Considering everything that’s been happening on the planet in the last several months, you’d have thought we’re already in November or December – of 2117. But no. It’s only June. 2017. And in some parts of the world, that’s the month of brides, fathers, graduates, gays, and climate change denial. Beginning this evening, Thursday, June 1, Turner Classic Movies will be focusing on one of these June groups: LGBT people, specifically those in the American film industry.
Following the presentation of about 10 movies featuring Frank Morgan, who would have turned 127 years old today, TCM will set its cinematic sights on the likes of William Haines, James Whale, George Cukor, Mitchell Leisen, Dorothy Arzner, Patsy Kelly, and Ramon Novarro. In addition to, whether or not intentionally, Claudette Colbert, Colin Clive, Katharine Hepburn, Douglass Montgomery (a.k.a. Kent Douglass), Marjorie Main, and Billie Burke, among others.
But this is ridiculous! Why should TCM present a film series based on the sexual orientation of actors and/or filmmakers? People’s private lives should remain private. Anyhow, why should anyone care whether or not Claudette Colbert or Katharine Hepburn or Van Johnson or Kerwin Mathews was gay or bi or tri or whatever?
The curious thing about the people who come up with this sort of argument is that they have absolutely no problem when people wonder about whether or not screen couples such as Clark Gable and Joan Crawford, Spencer Tracy and Katharine Hepburn, or Errol Flynn and Olivia de Havilland were also romantically involved when the cameras were not rolling. Or whether or not Brad Pitt and Angelina Jolie are still together. Or how many children they – or Mia Farrow, for that matter – have adopted.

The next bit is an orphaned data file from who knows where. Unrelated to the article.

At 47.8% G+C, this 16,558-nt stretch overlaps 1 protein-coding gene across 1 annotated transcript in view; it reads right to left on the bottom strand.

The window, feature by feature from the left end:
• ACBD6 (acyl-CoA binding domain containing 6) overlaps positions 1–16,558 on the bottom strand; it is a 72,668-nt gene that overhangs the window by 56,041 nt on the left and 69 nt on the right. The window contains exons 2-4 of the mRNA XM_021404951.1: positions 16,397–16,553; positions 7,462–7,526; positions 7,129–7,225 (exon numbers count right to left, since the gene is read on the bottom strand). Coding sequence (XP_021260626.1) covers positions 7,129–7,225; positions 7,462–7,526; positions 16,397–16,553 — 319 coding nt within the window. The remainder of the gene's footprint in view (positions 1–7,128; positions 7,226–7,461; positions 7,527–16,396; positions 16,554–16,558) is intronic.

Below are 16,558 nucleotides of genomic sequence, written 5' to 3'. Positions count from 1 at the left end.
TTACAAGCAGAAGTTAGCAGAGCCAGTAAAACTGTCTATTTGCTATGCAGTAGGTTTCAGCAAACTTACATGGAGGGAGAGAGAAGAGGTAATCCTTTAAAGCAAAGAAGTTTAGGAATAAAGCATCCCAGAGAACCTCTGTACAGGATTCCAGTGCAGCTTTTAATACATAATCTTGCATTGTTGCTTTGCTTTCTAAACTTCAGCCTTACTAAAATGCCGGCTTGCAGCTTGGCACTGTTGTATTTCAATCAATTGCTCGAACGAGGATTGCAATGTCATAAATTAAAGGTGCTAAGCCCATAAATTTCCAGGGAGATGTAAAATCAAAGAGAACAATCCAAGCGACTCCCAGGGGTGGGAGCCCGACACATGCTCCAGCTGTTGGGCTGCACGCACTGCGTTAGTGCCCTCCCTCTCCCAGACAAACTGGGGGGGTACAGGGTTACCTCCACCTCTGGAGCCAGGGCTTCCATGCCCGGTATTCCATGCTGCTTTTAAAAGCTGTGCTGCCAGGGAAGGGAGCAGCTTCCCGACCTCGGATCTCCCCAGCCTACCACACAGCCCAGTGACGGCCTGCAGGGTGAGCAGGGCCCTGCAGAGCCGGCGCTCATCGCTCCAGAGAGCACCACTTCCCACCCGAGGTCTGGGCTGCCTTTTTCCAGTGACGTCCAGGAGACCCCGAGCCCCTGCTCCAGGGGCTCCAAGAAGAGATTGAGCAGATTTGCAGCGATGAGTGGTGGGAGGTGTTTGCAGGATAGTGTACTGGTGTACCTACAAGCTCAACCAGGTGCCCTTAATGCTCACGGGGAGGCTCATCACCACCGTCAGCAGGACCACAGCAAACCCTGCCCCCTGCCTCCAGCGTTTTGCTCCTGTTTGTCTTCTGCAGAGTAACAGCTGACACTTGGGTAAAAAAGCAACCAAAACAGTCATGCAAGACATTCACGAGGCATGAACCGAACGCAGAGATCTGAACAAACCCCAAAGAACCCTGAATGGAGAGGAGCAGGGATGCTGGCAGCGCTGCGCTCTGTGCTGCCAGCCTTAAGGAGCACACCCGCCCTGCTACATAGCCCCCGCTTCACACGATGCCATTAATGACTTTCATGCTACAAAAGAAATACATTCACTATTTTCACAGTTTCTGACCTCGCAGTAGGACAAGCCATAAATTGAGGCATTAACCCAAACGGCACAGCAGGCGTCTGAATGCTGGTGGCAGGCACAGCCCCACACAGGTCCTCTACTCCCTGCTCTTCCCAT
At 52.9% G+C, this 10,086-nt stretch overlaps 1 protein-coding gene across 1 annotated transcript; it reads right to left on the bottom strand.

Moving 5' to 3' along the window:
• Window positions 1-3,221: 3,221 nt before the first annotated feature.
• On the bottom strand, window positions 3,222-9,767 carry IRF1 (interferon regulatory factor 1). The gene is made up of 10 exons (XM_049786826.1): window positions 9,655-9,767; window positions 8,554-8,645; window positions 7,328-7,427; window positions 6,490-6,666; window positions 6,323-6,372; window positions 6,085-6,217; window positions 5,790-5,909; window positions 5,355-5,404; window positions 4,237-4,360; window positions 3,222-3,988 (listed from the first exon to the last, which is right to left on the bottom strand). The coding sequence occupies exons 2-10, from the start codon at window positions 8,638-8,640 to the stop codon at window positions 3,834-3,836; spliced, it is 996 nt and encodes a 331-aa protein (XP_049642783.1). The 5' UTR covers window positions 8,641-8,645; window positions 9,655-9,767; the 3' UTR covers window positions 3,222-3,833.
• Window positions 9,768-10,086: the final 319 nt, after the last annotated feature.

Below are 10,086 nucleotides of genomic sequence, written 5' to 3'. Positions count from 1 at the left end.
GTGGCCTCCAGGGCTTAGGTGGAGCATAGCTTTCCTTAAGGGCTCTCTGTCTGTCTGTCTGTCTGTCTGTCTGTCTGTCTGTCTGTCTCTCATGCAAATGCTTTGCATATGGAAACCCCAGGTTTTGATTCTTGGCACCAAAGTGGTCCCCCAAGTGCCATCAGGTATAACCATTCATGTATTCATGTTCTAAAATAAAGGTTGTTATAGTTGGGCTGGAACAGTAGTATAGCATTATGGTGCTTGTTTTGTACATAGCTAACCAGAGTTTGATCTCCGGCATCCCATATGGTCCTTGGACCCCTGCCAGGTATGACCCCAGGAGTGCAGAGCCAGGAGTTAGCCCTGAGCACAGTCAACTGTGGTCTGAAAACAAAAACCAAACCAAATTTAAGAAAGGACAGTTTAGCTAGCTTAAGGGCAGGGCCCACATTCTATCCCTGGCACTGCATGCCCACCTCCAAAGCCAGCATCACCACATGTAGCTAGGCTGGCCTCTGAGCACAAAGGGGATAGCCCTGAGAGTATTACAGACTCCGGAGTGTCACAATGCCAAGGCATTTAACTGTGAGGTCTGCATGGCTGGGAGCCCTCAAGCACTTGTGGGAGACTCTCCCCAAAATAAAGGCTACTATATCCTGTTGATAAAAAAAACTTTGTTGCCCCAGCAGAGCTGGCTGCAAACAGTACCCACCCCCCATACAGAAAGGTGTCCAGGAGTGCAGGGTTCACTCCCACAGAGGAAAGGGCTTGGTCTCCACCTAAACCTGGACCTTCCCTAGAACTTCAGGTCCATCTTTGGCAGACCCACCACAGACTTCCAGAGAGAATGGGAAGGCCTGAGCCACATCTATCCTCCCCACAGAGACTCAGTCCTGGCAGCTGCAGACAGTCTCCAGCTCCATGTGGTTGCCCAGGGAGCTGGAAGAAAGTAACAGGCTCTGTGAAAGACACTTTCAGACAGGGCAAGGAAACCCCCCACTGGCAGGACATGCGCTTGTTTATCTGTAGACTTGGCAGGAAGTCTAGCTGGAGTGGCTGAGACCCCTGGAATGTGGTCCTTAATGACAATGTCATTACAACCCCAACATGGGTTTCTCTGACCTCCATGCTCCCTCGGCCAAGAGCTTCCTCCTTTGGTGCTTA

Don’t be fooled. Concerns about safeguarding the private lives of celebrities only when the issue of sexual orientation comes up is nothing more than anti-gay bigotry disguised as disinterested privacy concerns.
Note: This post is being revised and expanded. Please check back later.
Now, how about the movies themselves?
One of William Haines’ weakest talkies, Just a Gigolo (1931) is a curious choice to illustrate the career of one of Metro-Goldwyn-Mayer’s top stars of the late 1920s. Haines’ fast-fading sound film career was already in the doldrums by the time Just a Gigolo, which barely broke even, came out. This particular effort surely didn’t help matters any, as it’s a romantic comedy lacking in both romance and humor. Its best asset: running time = a mere 66 minutes.
William Haines’ shtick, a mix of know-it-all arrogance and sexual cockiness, could be – and frequently was – hard to take, but for a handful of years he was an important box office draw in the United States (way less so elsewhere). During the late silent era, his major hits included Tell It to the Marines (1926), with Lon Chaney and Eleanor Boardman; Jack Conway’s Alias Jimmy Valentine (1928), with Lionel Barrymore and Leila Hyams; and King Vidor’s Show People (1928), in which he supports Marion Davies.
If you’d like to check out William Haines’ at his gayest, then Fred Niblo’s Way Out West (1930), filled with innuendo that’s both homoerotic (Haines & cowboys) and homoneurotic (Polly Moran’s enamored flirt suffers from what sort of mental affliction?), is the movie for you. If you’d like to check him out at his best, then Sam Wood’s surprisingly effective New Adventures of Get Rich Quick Wallingford (1931), with Haines delivering what may well be his most subtle, most nuanced performance, is the movie for you.
Also worth noting re: Just a Gigolo, in 1931 Bing Crosby recorded his rendition of the two-year-old song of the same name, adapted by Irving Caesar from the German original “Schöner Gigolo, armer Gigolo” by Leonello Casucci and Julius Brammer.
Something else: there’s no connection between the William Haines movie and David Hemmings’ overwrought 1978 Nazi-era-set Just a Gigolo, starring David Bowie and Sydne Rome, though there’s a definite connection between the German song and the Bowie drama (even if only in the film’s original German-language title and perhaps the fact that guest star Marlene Dietrich, in her final film role, gets to sing it).